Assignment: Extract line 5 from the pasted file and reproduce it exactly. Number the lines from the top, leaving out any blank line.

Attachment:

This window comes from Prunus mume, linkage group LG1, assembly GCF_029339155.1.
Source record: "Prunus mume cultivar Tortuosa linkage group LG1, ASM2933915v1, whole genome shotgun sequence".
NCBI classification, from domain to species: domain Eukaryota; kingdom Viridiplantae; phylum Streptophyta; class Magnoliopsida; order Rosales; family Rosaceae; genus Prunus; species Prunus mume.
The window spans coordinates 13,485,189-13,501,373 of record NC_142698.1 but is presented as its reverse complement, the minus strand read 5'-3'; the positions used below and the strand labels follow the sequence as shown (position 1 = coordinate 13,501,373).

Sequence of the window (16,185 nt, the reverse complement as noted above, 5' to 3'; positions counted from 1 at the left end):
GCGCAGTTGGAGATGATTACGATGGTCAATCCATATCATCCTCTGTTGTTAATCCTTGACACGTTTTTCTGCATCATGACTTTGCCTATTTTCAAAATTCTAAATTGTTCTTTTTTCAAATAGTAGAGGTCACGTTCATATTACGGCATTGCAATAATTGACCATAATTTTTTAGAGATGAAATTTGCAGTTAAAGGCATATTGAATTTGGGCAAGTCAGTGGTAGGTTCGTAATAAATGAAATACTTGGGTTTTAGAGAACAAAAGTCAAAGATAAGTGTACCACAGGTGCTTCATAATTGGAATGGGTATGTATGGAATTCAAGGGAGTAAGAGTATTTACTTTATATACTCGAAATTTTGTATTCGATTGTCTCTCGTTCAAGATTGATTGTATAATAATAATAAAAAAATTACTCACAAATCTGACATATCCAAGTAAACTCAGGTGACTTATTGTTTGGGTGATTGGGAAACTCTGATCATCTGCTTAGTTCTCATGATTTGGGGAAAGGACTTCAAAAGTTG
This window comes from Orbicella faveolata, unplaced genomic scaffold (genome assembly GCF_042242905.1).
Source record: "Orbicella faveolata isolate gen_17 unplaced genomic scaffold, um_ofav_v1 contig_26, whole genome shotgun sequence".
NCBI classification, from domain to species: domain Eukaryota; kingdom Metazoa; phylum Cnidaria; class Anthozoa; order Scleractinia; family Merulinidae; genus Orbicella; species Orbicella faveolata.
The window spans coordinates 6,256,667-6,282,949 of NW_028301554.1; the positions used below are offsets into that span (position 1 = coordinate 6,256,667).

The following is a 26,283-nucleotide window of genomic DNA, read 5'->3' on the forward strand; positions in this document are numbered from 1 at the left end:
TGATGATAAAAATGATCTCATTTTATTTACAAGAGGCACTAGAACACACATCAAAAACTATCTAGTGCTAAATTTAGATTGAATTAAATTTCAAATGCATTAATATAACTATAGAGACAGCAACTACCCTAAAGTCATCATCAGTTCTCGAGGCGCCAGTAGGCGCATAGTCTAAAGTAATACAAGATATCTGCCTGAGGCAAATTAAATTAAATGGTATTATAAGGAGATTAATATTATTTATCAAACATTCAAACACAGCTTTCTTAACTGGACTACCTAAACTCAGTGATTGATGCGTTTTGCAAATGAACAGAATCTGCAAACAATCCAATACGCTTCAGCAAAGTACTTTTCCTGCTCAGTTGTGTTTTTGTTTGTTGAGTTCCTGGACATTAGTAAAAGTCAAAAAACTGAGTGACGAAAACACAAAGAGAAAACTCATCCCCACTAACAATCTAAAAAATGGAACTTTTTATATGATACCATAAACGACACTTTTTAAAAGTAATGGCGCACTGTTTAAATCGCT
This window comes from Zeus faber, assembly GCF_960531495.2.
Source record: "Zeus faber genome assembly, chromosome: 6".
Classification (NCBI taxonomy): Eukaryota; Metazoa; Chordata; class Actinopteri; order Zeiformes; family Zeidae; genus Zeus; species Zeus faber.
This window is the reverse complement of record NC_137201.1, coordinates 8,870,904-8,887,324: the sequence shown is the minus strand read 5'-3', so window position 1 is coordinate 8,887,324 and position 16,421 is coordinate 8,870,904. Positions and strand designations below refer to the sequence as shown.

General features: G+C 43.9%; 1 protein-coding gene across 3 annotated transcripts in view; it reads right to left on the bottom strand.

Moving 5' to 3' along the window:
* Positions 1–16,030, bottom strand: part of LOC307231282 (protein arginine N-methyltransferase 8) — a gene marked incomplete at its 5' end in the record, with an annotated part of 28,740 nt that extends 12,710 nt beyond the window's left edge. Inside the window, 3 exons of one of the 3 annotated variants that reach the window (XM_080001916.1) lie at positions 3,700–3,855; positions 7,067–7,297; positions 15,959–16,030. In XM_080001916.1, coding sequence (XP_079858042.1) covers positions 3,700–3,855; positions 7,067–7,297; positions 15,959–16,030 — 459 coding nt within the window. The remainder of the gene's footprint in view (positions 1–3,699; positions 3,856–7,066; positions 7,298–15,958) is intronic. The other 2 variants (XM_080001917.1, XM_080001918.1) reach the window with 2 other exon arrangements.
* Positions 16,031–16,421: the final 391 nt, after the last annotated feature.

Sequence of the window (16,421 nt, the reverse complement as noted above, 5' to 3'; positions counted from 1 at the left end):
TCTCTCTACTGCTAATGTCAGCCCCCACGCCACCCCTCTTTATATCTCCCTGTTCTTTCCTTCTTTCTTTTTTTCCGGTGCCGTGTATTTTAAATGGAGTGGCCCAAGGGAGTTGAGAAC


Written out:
Sequence of the window (16,185 nt, the reverse complement as noted above, 5' to 3'; positions counted from 1 at the left end):